February 20, 2004: Music goes small as the iPod mini arrives in Apple stores.
Released with 4GB of storage and in five colors, the diminutive iPod mini features a new “click wheel” that integrates control buttons into a solid-state, touch-sensitive scroll wheel. Despite its small size, the new music player’s market potential looms large. In fact, the iPod mini soon becomes the fastest-selling iPod yet.
iPod mini: An important product
The iPod mini arrived as the iPod helped erase memories of Apple’s bad old days of the 1990s. Over the year that followed the iPod mini’s release, the number of iPods that Apple sold rose to a massive 10 million. Meanwhile, Apple revenue increased at a rate previously unimaginable.
The iPod mini brought incredible miniaturization. Like the later iPod nano, the iPod mini did not try to shrink down everything about its bigger siblings. Instead, it showcased a new way of solving the same problems. In the case of the iPod mini, this meant ditching the physical buttons of the larger iPod Classic for buttons incorporated into the four compass points of the click wheel itself.
“The click wheel was designed out of necessity for the mini because there wasn’t enough room for [the buttons on] the full size iPod,” said Steve Jobs. “But the minute we experienced it, we just thought, ‘Oh my God! Why didn’t we think of this sooner?”
Apple has embraced the gradual transition away from chunky physical buttons ever since. Just look at the haptic Home button that shipped with the iPhone 7 and the total lack of a Home button on iPhone X.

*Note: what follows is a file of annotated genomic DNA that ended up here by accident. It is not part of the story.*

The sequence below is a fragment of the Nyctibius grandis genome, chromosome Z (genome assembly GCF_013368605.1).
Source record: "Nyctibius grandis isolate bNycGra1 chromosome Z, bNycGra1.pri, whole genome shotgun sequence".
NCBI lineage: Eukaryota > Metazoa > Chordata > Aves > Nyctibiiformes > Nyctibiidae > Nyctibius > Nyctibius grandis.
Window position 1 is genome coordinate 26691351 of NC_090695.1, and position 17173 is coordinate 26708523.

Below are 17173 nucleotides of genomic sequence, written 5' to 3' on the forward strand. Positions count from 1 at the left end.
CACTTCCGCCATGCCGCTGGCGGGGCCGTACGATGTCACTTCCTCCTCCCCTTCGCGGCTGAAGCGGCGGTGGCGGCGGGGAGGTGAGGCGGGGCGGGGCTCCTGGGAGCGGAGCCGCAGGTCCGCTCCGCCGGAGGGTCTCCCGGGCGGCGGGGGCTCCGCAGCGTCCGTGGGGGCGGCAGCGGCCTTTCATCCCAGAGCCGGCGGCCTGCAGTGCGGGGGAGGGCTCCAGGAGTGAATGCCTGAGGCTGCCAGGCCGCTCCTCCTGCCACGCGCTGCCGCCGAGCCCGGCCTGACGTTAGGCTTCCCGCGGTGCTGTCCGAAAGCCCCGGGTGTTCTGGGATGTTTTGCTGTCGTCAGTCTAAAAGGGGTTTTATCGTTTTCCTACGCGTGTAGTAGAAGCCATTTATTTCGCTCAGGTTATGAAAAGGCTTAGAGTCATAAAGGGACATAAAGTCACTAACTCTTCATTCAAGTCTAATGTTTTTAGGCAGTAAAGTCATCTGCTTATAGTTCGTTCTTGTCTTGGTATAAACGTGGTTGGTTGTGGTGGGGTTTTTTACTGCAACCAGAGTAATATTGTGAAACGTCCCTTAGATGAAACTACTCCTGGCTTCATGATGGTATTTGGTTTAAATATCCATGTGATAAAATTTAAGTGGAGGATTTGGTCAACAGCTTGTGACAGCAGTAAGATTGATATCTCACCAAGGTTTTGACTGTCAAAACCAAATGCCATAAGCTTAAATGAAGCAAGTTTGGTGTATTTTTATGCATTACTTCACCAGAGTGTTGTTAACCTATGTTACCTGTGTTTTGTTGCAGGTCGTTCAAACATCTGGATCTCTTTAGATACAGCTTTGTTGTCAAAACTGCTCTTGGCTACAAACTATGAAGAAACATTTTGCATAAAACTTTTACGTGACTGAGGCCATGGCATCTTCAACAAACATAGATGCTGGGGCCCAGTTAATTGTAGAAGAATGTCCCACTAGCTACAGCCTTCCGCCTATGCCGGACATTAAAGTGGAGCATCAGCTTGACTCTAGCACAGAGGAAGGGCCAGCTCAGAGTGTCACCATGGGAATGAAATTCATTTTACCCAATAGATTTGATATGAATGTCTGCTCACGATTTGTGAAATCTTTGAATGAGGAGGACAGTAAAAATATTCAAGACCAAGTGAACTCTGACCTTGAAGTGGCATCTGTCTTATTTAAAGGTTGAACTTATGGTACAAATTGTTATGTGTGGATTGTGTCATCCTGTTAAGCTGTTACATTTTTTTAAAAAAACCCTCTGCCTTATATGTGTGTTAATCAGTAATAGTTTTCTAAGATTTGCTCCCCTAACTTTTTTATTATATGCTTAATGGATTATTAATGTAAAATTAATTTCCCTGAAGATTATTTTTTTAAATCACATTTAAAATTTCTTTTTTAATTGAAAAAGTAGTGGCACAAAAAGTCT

iPod mini and minimalist Apple design
A study in minimalism, the iPod mini looked less like a tech product and more like a stylish Zippo lighter.
The iPod mini also marked the beginning of Apple design chief Jony Ive’s obsession with aluminum. Like the plastic iMac G3, the iPod mini came in a variety of colors, achieved in this case using an anodization process.
Ive’s team previously used metal for the Titanium PowerBook G4. But while that laptop became big hit for Apple, titanium proved expensive and challenging to work with. It needed to be treated with metallic paint to stop it from showing scratches and fingerprints.
As Ive’s team members researched aluminum for the iPod mini, they fell in love with the material, which brought the twin benefits of lightness and strength. It didn’t take long for Apple to roll out aluminum as a material for MacBooks, iMacs and other products.
The iPod mini also began Apple’s invasion of the fitness arena. People began using the tiny music player at the gym during workouts, and Cupertino played up this new use in advertisements. iPods started showing up as accessories that could be worn on the body. Many people who owned a larger iPod with more storage also bought an iPod mini for use while running.
Today’s fitness-focused Apple Watch ads owe a lot to the iPod mini’s marketing. (It also kick-started Cupertino’s fashion-focused advertising for wearable devices.)
Do you remember the iPod mini? Which version did you have? Leave your comments below.